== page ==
By Steven Beardsley
Copyright 2014 Stars and Stripes
NAPLES, Italy — Incidents of maritime piracy have fallen to their lowest level in six years due to the sharp decline in attacks off the Somali coast, the International Maritime Bureau said Wednesday.
Vessels reported 264 attacks by sea pirates last year, down from 297 reports in 2012 and a 41 percent drop from 2011, when piracy near Somalia reached its peak, the IMB’s Piracy Reporting Centre said in its annual report.
Pirates last year hijacked 12 vessels and boarded 202, taking 304 hostages during the year and kidnapping 36 crewmembers to take back on shore, the piracy watchdog said. Most of the ships boarded were tankers carrying products such as fuel and oil.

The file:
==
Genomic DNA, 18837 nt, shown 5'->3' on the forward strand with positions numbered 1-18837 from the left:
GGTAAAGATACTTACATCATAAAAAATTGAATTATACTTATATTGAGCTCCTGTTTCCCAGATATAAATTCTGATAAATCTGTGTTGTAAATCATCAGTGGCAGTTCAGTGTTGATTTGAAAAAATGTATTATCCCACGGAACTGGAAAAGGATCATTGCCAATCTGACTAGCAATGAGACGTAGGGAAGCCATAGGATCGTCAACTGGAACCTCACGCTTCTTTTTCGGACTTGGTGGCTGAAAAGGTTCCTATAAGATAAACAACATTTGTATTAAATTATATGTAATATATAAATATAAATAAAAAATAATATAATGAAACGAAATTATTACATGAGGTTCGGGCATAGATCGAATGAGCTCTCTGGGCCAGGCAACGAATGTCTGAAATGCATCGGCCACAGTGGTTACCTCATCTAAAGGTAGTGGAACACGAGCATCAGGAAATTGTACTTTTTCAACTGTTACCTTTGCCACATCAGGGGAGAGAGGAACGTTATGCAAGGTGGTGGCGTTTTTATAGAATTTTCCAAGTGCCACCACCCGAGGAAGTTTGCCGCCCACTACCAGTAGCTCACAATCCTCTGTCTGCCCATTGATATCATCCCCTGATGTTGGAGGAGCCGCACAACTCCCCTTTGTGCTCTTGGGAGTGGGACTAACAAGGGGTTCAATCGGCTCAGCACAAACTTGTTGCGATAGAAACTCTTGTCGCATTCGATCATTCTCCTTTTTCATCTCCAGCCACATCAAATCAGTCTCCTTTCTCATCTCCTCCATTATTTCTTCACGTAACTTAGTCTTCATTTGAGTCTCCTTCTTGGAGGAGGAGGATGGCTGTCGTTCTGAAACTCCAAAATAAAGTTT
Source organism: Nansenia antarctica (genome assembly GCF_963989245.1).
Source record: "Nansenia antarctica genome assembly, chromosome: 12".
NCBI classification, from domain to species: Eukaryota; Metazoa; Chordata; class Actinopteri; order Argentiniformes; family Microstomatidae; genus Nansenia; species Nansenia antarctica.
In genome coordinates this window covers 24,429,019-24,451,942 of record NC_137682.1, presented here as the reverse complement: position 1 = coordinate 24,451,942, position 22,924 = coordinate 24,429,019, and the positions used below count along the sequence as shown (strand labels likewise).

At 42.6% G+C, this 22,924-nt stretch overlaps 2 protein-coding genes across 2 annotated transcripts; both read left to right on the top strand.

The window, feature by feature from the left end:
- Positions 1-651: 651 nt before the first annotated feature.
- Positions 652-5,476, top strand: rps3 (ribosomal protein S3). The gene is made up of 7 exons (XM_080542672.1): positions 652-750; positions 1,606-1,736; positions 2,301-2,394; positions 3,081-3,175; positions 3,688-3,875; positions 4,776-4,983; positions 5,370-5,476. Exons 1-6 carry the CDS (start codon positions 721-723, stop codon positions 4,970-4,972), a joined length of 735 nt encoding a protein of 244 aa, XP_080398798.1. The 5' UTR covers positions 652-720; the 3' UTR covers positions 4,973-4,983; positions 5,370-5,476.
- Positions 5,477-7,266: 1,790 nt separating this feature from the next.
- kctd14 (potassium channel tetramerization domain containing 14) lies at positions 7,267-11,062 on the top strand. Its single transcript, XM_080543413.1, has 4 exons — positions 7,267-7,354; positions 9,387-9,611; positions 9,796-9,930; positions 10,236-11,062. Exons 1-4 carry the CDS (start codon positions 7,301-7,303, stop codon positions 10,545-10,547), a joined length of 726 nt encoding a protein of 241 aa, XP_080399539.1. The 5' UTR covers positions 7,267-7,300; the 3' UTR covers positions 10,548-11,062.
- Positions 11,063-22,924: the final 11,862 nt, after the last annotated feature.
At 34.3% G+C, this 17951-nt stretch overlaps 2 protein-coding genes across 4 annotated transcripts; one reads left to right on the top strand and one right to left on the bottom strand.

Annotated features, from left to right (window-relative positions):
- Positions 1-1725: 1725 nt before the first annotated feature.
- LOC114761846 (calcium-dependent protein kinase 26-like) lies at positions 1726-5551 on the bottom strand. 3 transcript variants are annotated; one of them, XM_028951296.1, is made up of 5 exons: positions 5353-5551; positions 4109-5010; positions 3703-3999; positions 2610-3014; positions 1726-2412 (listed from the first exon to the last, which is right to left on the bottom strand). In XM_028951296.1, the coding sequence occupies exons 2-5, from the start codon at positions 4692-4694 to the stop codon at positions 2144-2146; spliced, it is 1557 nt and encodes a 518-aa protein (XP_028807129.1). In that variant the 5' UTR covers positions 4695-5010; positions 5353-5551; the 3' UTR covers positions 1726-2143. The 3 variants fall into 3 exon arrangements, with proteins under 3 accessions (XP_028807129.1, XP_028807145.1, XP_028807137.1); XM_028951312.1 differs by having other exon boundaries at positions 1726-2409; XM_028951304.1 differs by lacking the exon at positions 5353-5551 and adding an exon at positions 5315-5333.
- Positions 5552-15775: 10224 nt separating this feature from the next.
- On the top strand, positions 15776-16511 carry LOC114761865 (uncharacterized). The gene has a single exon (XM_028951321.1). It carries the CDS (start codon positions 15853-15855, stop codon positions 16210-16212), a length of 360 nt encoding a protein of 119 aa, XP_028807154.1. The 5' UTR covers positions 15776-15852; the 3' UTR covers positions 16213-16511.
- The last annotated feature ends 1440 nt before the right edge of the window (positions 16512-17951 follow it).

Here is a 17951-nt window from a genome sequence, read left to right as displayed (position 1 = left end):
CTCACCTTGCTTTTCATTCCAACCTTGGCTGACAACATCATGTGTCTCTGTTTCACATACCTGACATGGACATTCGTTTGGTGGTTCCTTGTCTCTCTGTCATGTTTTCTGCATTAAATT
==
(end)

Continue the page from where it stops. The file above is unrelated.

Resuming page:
Indonesia counted the most incidents, with 106, although most of these were simple robberies. The report said these should not be compared to the more serious hijacking and kidnappings seen elsewhere.
Nigerian-based pirates were singled out in the report for the growing violence seen in their attacks — the year’s sole death in piracy incidents came at the hands of Nigerian pirates who accounted for 31 attacks. They also kidnapped 36 crewmembers for ransom, the highest number seized by Nigerian pirates in the region since 2008, the report said.
Among the kidnap victims were two Americans, whose oil supply ship, the C-Retriever, was boarded and hijacked in late October. Both men were released weeks later after the payment of a ransom.